Naoko Wake, Ph.D.

Naoko  Wake
  • Associate Professor
  • History, Philosophy & Sociology of Science
  • Department of History, College of Social Science
  • Core Faculty, Peace and Justice Studies Program; Asia Pacific American Studies Program; Asian Studies Center; Center for Gender in Global Context
  • Holmes Hall, W-29
  • 919 E. Shaw Lane
  • East Lansing, MI 48825
  • (517) 884-3928

LBC COURSES

  • LB 133 Introduction to History, Philosophy, and Sociology of Science
  • LB 324A Sex Changes: The History of Sexuality in Modern Science
  • LB 324B Science Genders: Body, Knowledge, and Society
  • LB 492 Madness in History: Real and Imagined
  • LB 492 “Queer” Science and Scientists in the U.S.
  • LB 492 Health, Sex, and Feminism in the Trans-Pacific World

BIOGRAPHY

Naoko Wake is a historian of gender, sexuality, and medicine in the Pacific region. She teaches courses related to her interest in international and interdisciplinary understandings of health, illness, and disability that emerged in colonial and postcolonial contexts. She has written on the history of the medical and social sciences in the first half of the twentieth century with a focus on scientific approaches to sexual diversity. Her current work is a historical inquiry into Japanese-American and Korean-American memories of the atomic bombs dropped on Hiroshima and Nagasaki in 1945. By focusing on this particular group of survivors in the United States, and by comparing their experiences to those of Japanese and Korean survivors, she illuminates a history of the bomb that complicates the better-known story of international rivalries and brings to light women’s and patients’ activism.


EDUCATION

  • Ph.D., History (U.S. modern history), Indiana University, Bloomington 
    • Minors: History and philosophy of science, European history of philanthropy
  • M.A., History (U.S. modern history), Indiana University, Bloomington
  • M.A., Education (Comparative history of education), Kyoto University, Japan
  • B.A., Education (Comparative history of education), Kyoto University, Japan

HONORS & AWARDS

  • Wallis Annenberg Award, University of Southern California Libraries, for Bombing Americans, 2018.
  • Oral History Association Best Article Award, for “Surviving the Bomb in America: Silent Memories and the Rise of Cross-national Identity,” 2018.
  • Dibner Research Fellow in the History of Science and Technology, The Huntington Library, for Bombing Americans: Gender and Trans-Pacific Remembering after World War II and “Memories of Illness in the Cold War: A View from Chinese America,” 2018-19.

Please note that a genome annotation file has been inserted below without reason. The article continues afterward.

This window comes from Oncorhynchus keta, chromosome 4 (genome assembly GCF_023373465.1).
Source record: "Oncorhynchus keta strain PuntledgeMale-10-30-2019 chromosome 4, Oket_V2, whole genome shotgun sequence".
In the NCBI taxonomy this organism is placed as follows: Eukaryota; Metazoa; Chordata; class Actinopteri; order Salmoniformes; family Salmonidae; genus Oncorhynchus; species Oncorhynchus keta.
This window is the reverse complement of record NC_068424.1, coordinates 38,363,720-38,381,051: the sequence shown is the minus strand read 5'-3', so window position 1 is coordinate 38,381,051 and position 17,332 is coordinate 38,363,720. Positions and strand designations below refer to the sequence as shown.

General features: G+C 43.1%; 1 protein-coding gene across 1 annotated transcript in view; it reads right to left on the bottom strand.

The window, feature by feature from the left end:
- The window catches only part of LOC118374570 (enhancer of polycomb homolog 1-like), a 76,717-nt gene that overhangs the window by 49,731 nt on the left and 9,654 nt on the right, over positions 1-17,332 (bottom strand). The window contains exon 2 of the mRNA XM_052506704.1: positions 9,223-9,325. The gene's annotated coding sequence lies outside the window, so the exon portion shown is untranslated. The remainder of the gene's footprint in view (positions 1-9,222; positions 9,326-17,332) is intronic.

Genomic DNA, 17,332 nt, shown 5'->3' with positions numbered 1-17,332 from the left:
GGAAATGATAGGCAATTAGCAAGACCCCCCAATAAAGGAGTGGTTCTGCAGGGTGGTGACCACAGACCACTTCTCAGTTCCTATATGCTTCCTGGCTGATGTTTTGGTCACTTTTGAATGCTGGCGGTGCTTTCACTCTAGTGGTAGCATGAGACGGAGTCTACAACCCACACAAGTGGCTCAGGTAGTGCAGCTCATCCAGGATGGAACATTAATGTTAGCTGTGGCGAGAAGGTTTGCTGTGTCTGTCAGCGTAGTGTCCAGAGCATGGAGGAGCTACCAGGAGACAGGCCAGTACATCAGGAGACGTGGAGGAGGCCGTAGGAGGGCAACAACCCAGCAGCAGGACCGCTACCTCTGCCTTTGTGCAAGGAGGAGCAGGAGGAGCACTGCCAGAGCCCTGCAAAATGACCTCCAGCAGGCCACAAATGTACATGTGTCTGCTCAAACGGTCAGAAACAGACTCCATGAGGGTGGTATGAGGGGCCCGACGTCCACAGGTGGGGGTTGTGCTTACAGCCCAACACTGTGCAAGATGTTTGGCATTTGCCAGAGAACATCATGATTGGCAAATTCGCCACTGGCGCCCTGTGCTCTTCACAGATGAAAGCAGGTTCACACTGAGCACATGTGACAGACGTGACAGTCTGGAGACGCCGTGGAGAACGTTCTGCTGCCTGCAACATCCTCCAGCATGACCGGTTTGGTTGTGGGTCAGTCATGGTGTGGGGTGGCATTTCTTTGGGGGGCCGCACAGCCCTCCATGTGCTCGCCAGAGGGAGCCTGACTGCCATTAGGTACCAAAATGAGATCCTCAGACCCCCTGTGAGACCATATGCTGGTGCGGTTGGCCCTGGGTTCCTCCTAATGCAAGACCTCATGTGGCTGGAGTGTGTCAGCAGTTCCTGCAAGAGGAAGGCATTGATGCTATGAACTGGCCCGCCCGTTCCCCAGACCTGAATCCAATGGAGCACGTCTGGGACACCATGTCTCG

• Honorary Faculty Certificate (for teaching excellence from the graduating class of 2015), Lyman Briggs College, Michigan State University, 2015.
  • Excellence in Diversity Award (Individual—Sustained Effort Toward Excellence in Diversity), Office for Inclusion and Intercultural Initiatives, MSU, 2015.
  • John K. Hudzik Emerging Leader in Advancing International Studies and Program Award, International Studies and Programs, MSU, 2012.
  • MOSAIC Award, LGBT Resource Center & Alliance of Queer and Ally Students, MSU, 2012
  • Center for Advanced Study of International Development/Women & International Development Program Title VI Course Development Award, CASID/WIDP, MSU, 2010.

RESEARCH


SELECT PUBLICATIONS

Books

(In progress) Bombing Americans: Gender and Trans-Pacific Remembering after World War II.

Hiroshima/Nagasaki Beyond the Ocean 海を越えたヒロシマナガサキ (co-authored with Shinpei Takeda) (Nagasaki, Japan: Yururi Books, 2014).

Private Practices: Harry Stack Sullivan, the Science of Homosexuality, and American Liberalism (New Brunswick, NJ: Rutgers University Press, 2011).

Articles:

“Homosexuality and Psychoanalysis Meet at a Mental Hospital: An Early Institutional History,” Journal of the History of Medicine and Allied Sciences, Vol. 74, No. 1, January 2019, pp. 34-56.

“Atomic Bomb Survivors, Medical Experts, and Endlessness of Radiation Illness” in eds. Janet Brodie, Vivien Hamilton, and Brinda Sarathy, Inevitably Toxic? Historical Perspectives on Contamination, Exposure, and Expertise (Pittsburgh, PA: University of Pittsburgh Press, 2018): 235-258.     

“Surviving the Bomb in America: Silent Memories and the Rise of Cross-national Identity,” Pacific Historical Review, Vol. 86, No. 3, August 2017, pp. 472-509.


LINKS

“AHA Member Spotlight: Naoko Wake,” AHA Today: Everything Has a History, http://blog.historians.org/2017/08/aha-member-spotlight-naoko-wake/.

"Private Practices," New Books in History, http://newbooksnetwork.com/naoko-wake-private-practices-harry-stack-sullivan-the-science-of-homosexuality-and-american-liberalism-rutgers-up-2011/

“American Citizens in Hiroshima and Nagasaki,” C-SPAN American History, https://www.c-span.org/person/?naokowake